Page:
Wednesday, 21 November 2012

Non-Disclosure in Financial Remedy Proceedings. Show me your teeth!

Is the Family Court doing enough to discourage non-disclosure and are the penalties sufficient for those who blatantly flout the rules?

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If you have not heard about the case of Petrodel Resources Ltd& Ors v Prest & Ors then you must have been living under a family law rock!  It is not often that such a case causes such a divide within the judiciary and touches on everything from the fundamentals of company law to division of assets on divorce. I’d better give a (very) brief summary of the facts for the benefit of those under-rock-dwellers before I go any further:

The husband, Mr Prest, was appealing the decision of Mostyn J who had ordered that various UK properties owned by a company, of which the husband had complete control and was the sole shareholder, be transferred to the wife as part of the divorce settlement. The Court of Appeal upheld the husband’s appeal 2 to 1 with Thorpe LJ dissenting on the grounds that the company, and not the husband, owned the properties and so they could not be considered part of the matrimonial pot. The full Court of Appeal judgement can be viewed here.

There is very little parity between the reasoning of Thorpe LJ and Rimer LJ, with each Lord Justice sticking to their judicial guns and coming to completely dichotic conclusions.  So who is right?  Well, that is a question that the Supreme Court will no doubt consider and family lawyers will be waiting with cautious anticipation for the answer.

One item that was not in dispute between the judges was the lack of financial disclosure provided by the husband.  This was summarised by Mostyn J at first instance:

I have sought to make sense of the husband's factual case. Ultimately I have decided that this has been a vain task because the husband has failed so comprehensively to comply with his obligation to provide full and frank disclosure...”(para 12)

Whilst this lack of financial disclosure allowed for adverse inferences to be drawn, it did not provide a route to the impropriety necessary to pierce the corporate veil and get to the assets which were tied up in the company.  This left the family judges (Mostyn J at first instance and Thorpe LJ in the Court of Appeal) reaching for a way to implement a fair outcome whilst arguably stretching their powers under s.24 (1) of the MCA 1973 while the commercial lawyers applied the less flexible company law to the scenario.  There has been plenty of discussion about the impact this decision may have on the way in which family law is practiced and I do not intend to add further to that particular debate at the moment.  I want to consider what the Family Court can do to encourage full and frank financial disclosure and penalise those who willfully disregard that obligation.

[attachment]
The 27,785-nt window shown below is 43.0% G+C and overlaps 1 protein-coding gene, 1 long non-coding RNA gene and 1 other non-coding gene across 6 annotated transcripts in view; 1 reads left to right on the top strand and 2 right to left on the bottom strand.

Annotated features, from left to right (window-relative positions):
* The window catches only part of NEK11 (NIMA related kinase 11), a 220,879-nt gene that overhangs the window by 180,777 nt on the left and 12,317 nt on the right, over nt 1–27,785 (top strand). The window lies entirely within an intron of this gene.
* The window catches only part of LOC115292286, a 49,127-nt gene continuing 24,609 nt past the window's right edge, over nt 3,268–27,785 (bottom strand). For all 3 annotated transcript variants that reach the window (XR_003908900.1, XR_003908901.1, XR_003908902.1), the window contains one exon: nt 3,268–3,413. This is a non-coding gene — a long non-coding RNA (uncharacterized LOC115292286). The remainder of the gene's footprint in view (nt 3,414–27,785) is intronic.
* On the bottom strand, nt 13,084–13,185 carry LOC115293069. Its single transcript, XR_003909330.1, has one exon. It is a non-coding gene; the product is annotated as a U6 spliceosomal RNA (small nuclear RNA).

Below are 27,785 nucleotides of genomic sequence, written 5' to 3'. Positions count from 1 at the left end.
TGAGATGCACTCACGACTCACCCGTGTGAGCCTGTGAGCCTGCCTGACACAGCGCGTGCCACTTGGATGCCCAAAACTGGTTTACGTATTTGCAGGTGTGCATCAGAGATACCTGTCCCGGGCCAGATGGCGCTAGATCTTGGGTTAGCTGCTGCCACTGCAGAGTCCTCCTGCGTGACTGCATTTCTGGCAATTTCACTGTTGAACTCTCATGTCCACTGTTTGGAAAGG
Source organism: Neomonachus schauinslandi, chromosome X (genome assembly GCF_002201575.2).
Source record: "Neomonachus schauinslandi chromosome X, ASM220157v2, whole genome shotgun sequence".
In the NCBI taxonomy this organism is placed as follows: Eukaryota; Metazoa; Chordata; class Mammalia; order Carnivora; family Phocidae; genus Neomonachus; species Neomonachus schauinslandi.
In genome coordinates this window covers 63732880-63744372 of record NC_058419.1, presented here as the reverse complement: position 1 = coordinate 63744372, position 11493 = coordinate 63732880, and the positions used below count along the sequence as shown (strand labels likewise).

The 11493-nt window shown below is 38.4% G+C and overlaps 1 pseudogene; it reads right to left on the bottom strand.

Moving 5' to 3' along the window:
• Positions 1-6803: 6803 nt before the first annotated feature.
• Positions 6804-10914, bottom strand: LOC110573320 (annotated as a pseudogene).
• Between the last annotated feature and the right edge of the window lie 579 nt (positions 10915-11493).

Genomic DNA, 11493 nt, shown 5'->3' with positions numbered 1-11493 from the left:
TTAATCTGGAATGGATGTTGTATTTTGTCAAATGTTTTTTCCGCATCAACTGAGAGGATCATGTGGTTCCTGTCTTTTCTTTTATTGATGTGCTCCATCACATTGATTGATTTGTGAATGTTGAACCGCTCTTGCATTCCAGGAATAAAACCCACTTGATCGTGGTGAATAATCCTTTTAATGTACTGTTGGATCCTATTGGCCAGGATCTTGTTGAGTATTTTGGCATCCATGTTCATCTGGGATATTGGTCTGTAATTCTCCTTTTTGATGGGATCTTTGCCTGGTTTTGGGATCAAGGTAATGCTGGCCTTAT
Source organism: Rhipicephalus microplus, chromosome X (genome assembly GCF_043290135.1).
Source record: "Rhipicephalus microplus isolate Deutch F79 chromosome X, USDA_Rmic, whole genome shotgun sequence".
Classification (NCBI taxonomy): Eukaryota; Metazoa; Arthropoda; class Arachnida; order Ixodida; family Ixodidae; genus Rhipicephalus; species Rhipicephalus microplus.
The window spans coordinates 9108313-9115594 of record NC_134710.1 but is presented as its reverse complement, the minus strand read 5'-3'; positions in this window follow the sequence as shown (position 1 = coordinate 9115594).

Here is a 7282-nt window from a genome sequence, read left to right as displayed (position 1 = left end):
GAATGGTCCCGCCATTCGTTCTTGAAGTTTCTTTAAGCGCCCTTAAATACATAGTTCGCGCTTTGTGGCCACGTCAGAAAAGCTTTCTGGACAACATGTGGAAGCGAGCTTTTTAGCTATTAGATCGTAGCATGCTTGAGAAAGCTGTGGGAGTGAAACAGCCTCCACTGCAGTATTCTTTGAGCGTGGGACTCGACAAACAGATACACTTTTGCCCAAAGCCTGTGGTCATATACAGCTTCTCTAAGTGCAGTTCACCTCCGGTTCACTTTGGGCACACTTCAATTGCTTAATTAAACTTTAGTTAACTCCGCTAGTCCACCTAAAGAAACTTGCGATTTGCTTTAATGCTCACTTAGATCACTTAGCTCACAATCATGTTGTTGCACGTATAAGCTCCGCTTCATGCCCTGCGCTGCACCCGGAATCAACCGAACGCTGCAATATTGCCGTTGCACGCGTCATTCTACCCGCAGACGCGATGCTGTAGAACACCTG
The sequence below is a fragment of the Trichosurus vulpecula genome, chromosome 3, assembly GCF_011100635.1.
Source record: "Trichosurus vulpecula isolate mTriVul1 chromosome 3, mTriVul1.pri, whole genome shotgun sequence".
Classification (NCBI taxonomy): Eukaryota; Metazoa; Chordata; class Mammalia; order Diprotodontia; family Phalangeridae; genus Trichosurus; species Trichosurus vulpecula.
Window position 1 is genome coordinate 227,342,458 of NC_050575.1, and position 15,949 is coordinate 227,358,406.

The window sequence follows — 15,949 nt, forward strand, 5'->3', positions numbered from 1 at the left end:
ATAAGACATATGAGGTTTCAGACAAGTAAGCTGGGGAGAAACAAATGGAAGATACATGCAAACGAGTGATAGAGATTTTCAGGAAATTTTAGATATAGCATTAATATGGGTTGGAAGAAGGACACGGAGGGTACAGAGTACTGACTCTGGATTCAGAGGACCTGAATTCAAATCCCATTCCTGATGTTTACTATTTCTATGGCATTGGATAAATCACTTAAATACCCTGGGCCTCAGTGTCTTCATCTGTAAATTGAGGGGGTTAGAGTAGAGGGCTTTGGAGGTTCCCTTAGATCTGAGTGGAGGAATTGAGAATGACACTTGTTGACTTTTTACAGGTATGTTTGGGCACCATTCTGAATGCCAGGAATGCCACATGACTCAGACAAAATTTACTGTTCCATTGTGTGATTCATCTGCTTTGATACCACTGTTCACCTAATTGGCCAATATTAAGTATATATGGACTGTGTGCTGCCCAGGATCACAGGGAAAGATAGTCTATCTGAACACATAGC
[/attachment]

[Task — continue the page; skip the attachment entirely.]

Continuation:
The duty to provide full and frank disclosure is an inherent part of UK family law and is set out in the pre-action protocol annexed to Practice Direction 9A – Application for a Financial Remedy of the FPR 2010.  If a party fails to provide such disclosure, particularly if they have been specifically ordered to do so by the Court, then in addition to adverse inferences being drawn, that party could also face imprisonment, a fine, a costs order against them, inability to proceed with their application (Hadkinson Orders) or they might even face criminal consequences under the Fraud Act 2006.  These are serious penalties which family solicitors are obliged to inform their clients of at the outset of proceedings. But are they enough of a deterrent for people like Mr Prest who viewed the proceedings asa game in which he has sought to manipulate the process to his advantage” (see Thorpe LJ's judgement para 28).

Committal Proceedings are generally considered a last resort and there can be a great deal of disregard for court orders before the family court deploys those particular teeth, after all you are talking about taking away someone's liberty. But the Family Court has not shied away from using the threat of such a penalty in extreme cases.  Recent instances include property tycoon Scot Young who was ordered to explain the vanishing of his vast fortune (which occurred suspiciously at around the same time that his wife asked for a divorce) or face a prison sentence. The recently reported Winter v Winter also involved committal proceedings for willful breach of a Court Order to bring funds into this jurisdiction. In that case, Mrs Justice Baron said of the husband’s approach to the proceedings “the time has come to put an end to his disrespectful approach to a court of law. Courts are not toothless bodies. They make orders in order to regulate positions between human being so that society may work in a proper fashion.”

But is this enough to discourage those who see the family court as something to play with while tormenting their former spouse or should the family judges be quicker to show their teeth when they are faced with someone who obviously has no interest in playing by the rules.

What is your experience of the Family Court with non-disclosure and/or failure to comply with Court orders? Don't forget to vote in the poll on the right!

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